aected, prompting speculation of an autosomal dominant inheritance pattern. However, there has also been at ParryRomberg syndrome appears to occur randomly
least one report of monozygotic twins in which only one and for unknown reasons. Prevalence is higher in females
of the twins was aected, casting doubt on this theory. than males, with a ratio of roughly 3:2. The condition is
Various other theories about the etiology and pathogen- observed on the left side of the face about as often as on
esis have been suggested, including alterations in the pe- the right side.[14]
ripheral sympathetic nervous system (perhaps as a result
of trauma or infection involving the cervical plexus and/or
the sympathetic trunk), as the literature reported it following sympathectomy, disorders in migration of cranial 6 History
neural crest cells, or chronic cell-mediated inammatory
process of the blood vessels. It is likely that the disease re- The disease was rst described in 1825 by Caleb Hillier
sults from dierent mechanisms in dierent people, with Parry (1755 1822), in a collection of his medical
writings which were published posthumously by his son
all of these factors potentially being involved.[2]

Charles Henry Parry (1779 1860).[15] It was described a
second time in 1846 by Moritz Heinrich Romberg (1795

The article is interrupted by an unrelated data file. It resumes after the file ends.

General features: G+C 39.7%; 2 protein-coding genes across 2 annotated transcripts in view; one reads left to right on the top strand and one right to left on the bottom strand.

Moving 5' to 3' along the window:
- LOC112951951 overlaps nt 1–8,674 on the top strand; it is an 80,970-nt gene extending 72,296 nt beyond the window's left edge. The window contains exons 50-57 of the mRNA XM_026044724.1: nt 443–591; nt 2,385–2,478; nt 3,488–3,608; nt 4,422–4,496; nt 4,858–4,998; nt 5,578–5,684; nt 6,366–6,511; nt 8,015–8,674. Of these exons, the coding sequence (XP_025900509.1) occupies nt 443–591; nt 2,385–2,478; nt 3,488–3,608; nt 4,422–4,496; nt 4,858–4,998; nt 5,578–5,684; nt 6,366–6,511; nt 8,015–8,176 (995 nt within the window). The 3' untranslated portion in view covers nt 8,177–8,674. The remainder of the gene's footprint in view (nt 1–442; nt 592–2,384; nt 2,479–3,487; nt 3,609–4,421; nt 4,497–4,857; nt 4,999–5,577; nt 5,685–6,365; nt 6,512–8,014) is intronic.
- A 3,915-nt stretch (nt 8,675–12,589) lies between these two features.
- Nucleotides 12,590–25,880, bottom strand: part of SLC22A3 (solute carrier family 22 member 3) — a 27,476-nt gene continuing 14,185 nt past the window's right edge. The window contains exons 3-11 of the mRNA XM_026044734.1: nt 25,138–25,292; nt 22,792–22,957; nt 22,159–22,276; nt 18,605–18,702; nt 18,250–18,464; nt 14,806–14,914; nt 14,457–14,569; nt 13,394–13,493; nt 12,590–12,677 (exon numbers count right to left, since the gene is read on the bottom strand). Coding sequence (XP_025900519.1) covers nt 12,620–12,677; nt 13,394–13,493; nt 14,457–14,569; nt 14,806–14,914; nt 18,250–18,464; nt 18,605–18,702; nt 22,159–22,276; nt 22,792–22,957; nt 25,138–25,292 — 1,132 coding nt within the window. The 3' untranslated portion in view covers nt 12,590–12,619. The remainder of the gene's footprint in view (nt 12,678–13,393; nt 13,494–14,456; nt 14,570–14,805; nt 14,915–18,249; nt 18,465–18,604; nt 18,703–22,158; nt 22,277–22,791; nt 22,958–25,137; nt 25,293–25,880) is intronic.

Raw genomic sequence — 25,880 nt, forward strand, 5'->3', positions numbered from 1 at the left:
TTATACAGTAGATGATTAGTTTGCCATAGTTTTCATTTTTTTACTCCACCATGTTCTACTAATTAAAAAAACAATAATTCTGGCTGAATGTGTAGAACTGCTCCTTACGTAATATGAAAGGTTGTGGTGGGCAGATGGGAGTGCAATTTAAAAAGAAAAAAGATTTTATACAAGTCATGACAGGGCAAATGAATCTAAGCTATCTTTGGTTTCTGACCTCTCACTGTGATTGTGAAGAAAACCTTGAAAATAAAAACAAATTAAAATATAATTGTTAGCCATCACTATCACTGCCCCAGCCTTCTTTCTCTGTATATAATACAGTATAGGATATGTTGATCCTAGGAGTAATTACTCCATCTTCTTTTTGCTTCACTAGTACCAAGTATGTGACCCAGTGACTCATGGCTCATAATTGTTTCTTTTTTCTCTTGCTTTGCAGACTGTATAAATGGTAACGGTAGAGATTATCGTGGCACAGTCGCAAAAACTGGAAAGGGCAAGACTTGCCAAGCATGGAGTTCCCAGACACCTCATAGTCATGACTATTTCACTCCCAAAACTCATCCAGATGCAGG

1873) and Eduard Heinrich Henoch (1820 1910).[16]
German neurologist Albert Eulenburg (1840 1917) was
the rst to use the descriptive title progressive hemifacial
atrophy in 1871.[17][18][19]

In culture

The disease is also featured in an episode of Mystery

Diagnosis on the Discovery Health channel, Nichole
Beavers, who has ParryRomberg syndrome, shared her
true story of how she was diagnosed with it.

Additional Images
A 3D, soft tissue reconstruction of a CT scan of a
17 year old girl with Parry Romberg syndrome.
CT scan3D bone reconstruction of a 17 year old girl
with Parry Romberg syndrome.

See also
Hemifacial microsomia
List of cutaneous conditions
Trigeminal trophic lesion



[1] Sharma M, Bharatha A, Antonyshyn O, Aviv RI,

Symons SP (February 2012).
Case 178: ParryRomberg syndrome. Radiology 262 (2): 721725.
[2] Gorlin, RJ; Cohen, MM; Hennekam, RCM (2001).
Chapter 24: Syndromes with unusual facies: well-known
syndromes. Syndromes of the head and neck (4th ed.).
New York: Oxford University Press. pp. 9771038.
ISBN 0-19-511861-8.
[3] Saraf, S (2006). Chapter 3: Developmental disorders of
oral and paraoral structures. Textbook of oral pathology.
New Delhi: Jaypee Brothers Medical Publishers Ltd. pp.
3176. ISBN 81-8061-655-X.
[4] Saraf, S (2006). Features of syndromes and conditions
aecting oral and extra oral structures. Textbook of oral
pathology. New Delhi: Jaypee Brothers Medical Publishers Ltd. pp. 54754. ISBN 81-8061-655-X.
[5] Wartenberg,
R (1945).
Progressive facial hemiatrophy (abstract)".
Archives of
Neurology and Psychiatry 54 (2):

[6] Stone, J (2006). Neurological rarity: Parry-Romberg

syndrome (PDF). Practical Neurology 6 (3): 1858.
[7] parry_romberg at NINDS
[8] Leo, M; da Silva, ML (1994). Progressive hemifacial atrophy with agenesis of the head of the caudate
nucleus. Journal of Medical Genetics 31 (12): 969
71. doi:10.1136/jmg.31.12.969. PMC 1016702. PMID
[9] Muchnik, RS; Aston SJ; Rees TD (1979). Ocular manifestations and treatment of hemifacial atrophy. American Journal of Ophthalmology 88 (5): 88997. PMID
[10] Wolf, SM; Verity, MA (1974). Neurological complications of progressive facial hemiatrophy. Journal of Neurology, Neurosurgery and Psychiatry 37 (9): 9971004.